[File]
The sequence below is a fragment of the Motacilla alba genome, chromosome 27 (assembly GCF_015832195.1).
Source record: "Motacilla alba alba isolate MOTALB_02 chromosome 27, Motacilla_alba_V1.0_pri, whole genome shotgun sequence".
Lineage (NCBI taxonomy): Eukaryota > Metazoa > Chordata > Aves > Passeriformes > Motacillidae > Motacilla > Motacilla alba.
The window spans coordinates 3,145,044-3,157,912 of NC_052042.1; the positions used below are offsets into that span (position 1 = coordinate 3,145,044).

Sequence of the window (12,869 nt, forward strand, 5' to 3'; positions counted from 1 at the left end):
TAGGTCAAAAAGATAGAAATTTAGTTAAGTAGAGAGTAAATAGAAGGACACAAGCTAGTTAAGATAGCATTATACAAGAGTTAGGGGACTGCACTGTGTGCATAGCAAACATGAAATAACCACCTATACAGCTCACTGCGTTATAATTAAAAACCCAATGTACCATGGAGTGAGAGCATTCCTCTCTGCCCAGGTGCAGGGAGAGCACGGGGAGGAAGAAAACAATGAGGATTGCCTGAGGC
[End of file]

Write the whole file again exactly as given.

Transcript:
The sequence below is a fragment of the Motacilla alba genome, chromosome 27 (assembly GCF_015832195.1).
Source record: "Motacilla alba alba isolate MOTALB_02 chromosome 27, Motacilla_alba_V1.0_pri, whole genome shotgun sequence".
Lineage (NCBI taxonomy): Eukaryota > Metazoa > Chordata > Aves > Passeriformes > Motacillidae > Motacilla > Motacilla alba.
The window spans coordinates 3,145,044-3,157,912 of NC_052042.1; the positions used below are offsets into that span (position 1 = coordinate 3,145,044).

Sequence of the window (12,869 nt, forward strand, 5' to 3'; positions counted from 1 at the left end):
TAGGTCAAAAAGATAGAAATTTAGTTAAGTAGAGAGTAAATAGAAGGACACAAGCTAGTTAAGATAGCATTATACAAGAGTTAGGGGACTGCACTGTGTGCATAGCAAACATGAAATAACCACCTATACAGCTCACTGCGTTATAATTAAAAACCCAATGTACCATGGAGTGAGAGCATTCCTCTCTGCCCAGGTGCAGGGAGAGCACGGGGAGGAAGAAAACAATGAGGATTGCCTGAGGC